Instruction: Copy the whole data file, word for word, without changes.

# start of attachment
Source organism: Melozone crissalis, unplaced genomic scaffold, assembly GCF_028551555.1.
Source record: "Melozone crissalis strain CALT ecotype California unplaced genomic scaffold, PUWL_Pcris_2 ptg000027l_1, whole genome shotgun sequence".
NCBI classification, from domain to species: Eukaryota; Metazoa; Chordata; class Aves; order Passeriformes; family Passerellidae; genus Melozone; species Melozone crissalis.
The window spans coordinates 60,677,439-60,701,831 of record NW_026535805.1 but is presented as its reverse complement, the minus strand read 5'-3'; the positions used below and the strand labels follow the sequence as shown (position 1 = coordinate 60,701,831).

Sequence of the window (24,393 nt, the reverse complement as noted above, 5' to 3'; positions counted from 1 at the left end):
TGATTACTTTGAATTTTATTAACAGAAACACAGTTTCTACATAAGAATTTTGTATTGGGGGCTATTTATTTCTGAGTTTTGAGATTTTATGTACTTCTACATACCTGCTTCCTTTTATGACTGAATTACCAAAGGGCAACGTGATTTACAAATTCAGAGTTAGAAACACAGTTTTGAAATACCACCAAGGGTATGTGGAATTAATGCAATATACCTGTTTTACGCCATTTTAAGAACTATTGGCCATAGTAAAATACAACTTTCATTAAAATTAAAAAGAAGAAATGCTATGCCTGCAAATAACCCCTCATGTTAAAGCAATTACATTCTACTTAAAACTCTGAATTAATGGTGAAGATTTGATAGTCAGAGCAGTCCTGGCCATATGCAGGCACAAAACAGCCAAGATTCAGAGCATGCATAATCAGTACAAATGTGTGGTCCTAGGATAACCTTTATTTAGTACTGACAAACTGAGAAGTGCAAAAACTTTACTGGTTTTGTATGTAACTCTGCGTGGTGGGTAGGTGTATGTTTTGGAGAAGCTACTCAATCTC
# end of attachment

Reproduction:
Source organism: Melozone crissalis, unplaced genomic scaffold, assembly GCF_028551555.1.
Source record: "Melozone crissalis strain CALT ecotype California unplaced genomic scaffold, PUWL_Pcris_2 ptg000027l_1, whole genome shotgun sequence".
NCBI classification, from domain to species: Eukaryota; Metazoa; Chordata; class Aves; order Passeriformes; family Passerellidae; genus Melozone; species Melozone crissalis.
The window spans coordinates 60,677,439-60,701,831 of record NW_026535805.1 but is presented as its reverse complement, the minus strand read 5'-3'; the positions used below and the strand labels follow the sequence as shown (position 1 = coordinate 60,701,831).

Sequence of the window (24,393 nt, the reverse complement as noted above, 5' to 3'; positions counted from 1 at the left end):
TGATTACTTTGAATTTTATTAACAGAAACACAGTTTCTACATAAGAATTTTGTATTGGGGGCTATTTATTTCTGAGTTTTGAGATTTTATGTACTTCTACATACCTGCTTCCTTTTATGACTGAATTACCAAAGGGCAACGTGATTTACAAATTCAGAGTTAGAAACACAGTTTTGAAATACCACCAAGGGTATGTGGAATTAATGCAATATACCTGTTTTACGCCATTTTAAGAACTATTGGCCATAGTAAAATACAACTTTCATTAAAATTAAAAAGAAGAAATGCTATGCCTGCAAATAACCCCTCATGTTAAAGCAATTACATTCTACTTAAAACTCTGAATTAATGGTGAAGATTTGATAGTCAGAGCAGTCCTGGCCATATGCAGGCACAAAACAGCCAAGATTCAGAGCATGCATAATCAGTACAAATGTGTGGTCCTAGGATAACCTTTATTTAGTACTGACAAACTGAGAAGTGCAAAAACTTTACTGGTTTTGTATGTAACTCTGCGTGGTGGGTAGGTGTATGTTTTGGAGAAGCTACTCAATCTC